“Thirteen Reasons Why” oversimplifies societal issues


Photo by Remy Teltser ’21

Netflix released the third season of their original show “Thirteen Reasons Why” on August 23. Instead of focusing on Hannah Baker, the show follows the murder of serial rapist Bryce Walker.

Remy Teltser ’21, Web Features Editor

Netflix has finally released their long-anticipated season three of the original hit “Thirteen Reasons Why.” While the first season focused on Hannah Baker’s suicide, and the second followed her high school’s prosecution, when the third season aired on Aug. 23, the plot took a completely different turn: Bryce Walker has been murder and we want to know how is responsible.

Each episode begins with present time police investigation and allows us to piece together parts of the story line through multiple flashbacks. The plot consists of many twists, keeping the viewers on their toes.

This season also introduced a different character: Ani. New to Liberty High School, Ani lives with the Walker family as her mother takes care of their ill grandfather.

Although I didn’t love the over-eager and pushy personality of this new girl, I will admit that Ani was crucial to the integrity of the plot as a seemingly unbiased narrator (I say “seemingly” because we later find out her predisposition).

While I appreciate that season three explored more social issues- drug addiction, mental illness, survivors, school shootings, abortion, domestic abuse, immigration, and homophobia- it seems that the directors attempted to hit every single societal tragedy and neglected to dive deep into any of them. Ultimately, with only 13, 60-minute long episodes, the show gives mere surface solutions to much deeper issues, minimizing the extent of the problems.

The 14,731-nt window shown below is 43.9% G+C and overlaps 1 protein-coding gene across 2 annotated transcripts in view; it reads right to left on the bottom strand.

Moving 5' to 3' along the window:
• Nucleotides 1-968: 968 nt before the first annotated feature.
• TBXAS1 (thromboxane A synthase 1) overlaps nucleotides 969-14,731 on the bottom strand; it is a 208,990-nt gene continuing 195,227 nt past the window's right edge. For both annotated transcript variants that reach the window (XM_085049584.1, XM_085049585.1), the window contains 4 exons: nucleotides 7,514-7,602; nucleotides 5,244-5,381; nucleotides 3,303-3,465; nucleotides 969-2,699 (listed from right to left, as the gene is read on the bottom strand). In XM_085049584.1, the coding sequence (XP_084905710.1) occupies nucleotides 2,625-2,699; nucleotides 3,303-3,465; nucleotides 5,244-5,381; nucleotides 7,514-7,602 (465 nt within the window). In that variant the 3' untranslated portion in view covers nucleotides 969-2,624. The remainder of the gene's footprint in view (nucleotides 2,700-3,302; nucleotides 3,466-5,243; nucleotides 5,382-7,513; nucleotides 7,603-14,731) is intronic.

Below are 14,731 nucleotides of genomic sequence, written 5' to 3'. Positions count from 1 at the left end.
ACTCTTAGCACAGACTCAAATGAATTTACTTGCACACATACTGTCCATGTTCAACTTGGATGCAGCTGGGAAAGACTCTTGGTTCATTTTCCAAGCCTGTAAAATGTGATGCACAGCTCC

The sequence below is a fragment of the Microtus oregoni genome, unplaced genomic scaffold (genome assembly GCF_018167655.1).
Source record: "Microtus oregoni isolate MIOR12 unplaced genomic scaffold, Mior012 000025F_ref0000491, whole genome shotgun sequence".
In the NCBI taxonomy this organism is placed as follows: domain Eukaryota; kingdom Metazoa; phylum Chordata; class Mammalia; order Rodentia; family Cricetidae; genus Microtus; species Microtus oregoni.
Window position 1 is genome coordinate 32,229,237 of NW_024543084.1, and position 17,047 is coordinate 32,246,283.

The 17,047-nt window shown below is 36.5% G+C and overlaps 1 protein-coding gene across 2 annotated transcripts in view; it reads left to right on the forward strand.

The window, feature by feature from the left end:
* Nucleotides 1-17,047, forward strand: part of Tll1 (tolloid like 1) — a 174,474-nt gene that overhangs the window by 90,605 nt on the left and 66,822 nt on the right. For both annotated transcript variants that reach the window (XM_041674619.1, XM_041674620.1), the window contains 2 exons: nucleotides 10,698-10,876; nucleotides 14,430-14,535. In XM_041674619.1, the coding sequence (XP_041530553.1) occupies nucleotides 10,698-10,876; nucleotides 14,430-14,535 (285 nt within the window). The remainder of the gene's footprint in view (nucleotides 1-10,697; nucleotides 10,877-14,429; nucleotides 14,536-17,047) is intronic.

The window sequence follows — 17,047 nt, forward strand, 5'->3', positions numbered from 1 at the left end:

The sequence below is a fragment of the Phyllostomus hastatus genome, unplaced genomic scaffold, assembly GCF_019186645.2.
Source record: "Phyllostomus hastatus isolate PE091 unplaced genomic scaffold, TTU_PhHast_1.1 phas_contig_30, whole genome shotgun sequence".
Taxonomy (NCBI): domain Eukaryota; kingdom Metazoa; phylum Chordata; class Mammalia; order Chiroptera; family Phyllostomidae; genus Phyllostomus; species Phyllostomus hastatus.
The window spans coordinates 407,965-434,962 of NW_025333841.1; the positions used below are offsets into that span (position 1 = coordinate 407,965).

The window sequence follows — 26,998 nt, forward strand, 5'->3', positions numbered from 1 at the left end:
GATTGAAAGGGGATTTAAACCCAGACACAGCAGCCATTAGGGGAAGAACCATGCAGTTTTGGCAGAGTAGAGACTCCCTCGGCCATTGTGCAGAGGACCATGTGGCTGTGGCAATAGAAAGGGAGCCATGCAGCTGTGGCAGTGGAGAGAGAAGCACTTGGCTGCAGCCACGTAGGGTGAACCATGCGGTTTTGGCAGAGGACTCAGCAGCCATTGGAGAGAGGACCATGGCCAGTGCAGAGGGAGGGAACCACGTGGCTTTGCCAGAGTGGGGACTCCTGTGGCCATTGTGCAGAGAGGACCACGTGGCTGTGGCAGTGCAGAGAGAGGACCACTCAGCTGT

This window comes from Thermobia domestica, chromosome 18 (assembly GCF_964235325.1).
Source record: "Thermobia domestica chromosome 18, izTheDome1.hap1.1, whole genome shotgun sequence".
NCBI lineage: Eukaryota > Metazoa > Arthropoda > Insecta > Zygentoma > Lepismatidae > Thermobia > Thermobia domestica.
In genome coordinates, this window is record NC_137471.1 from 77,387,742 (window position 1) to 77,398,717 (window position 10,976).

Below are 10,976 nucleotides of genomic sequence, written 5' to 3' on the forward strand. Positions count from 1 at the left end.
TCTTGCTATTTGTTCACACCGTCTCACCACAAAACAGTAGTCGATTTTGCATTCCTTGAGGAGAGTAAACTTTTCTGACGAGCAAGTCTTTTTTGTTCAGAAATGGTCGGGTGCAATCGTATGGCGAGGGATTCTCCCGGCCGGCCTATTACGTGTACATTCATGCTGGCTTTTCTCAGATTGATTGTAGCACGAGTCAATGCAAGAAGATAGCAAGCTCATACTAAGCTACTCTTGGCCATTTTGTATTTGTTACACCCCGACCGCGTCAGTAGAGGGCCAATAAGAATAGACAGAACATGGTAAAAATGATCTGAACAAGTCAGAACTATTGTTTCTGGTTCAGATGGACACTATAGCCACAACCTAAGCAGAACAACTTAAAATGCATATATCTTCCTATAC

In terms of its dedication to the #MeToo movement, I feel that the show displays activists strictly in an aggressive manner. When Jessica wins student body president and creates her anti-jock platform, Casey, a fellow survivor, comes to the forefront of the show as an outspoken character. She goes off the rails with anti-rape protests, for instance when she intrupted Bryce’s funeral with posters and banners, screaming that we should not mourn the perpatrators. This puts activism into a largely negative light, showing outspoken individuals as factually hostile. I thought this was an inaccurate dedication and a big downfall of the show.

One detail of the show I have trouble with is the overuse of the word “rape.” It seems that in season two, when Jessica talks about her own sexual assault, the word “rape” had weight behind it. In this season, characters seem to just throw the word around, that when it comes time for Bryce’s confession, the word seems simply normalized.

Another aspect of the season I cannot applaud is the show’s attempt to humanize Bryce, the infamous serial rapist from season one. It was internally conflicting for me to watch Bryce genuinely try to become a better person, knowing all the lives he has ruined. I understand the producers intentions to show that people are capable of change, but there are still moments throughout his redemption that display his violent tendencies, bringing the character of Bryce back into his old ways.

I do believe that season three is worth a watch with its intertwined plot and complex characters, so I would rate it a solid seven out of 10. It does have good intentions in exposing various issues American teenagers face; although, I caution you to notice the complications with their depictions of societal issues and take their messages with a grain of salt.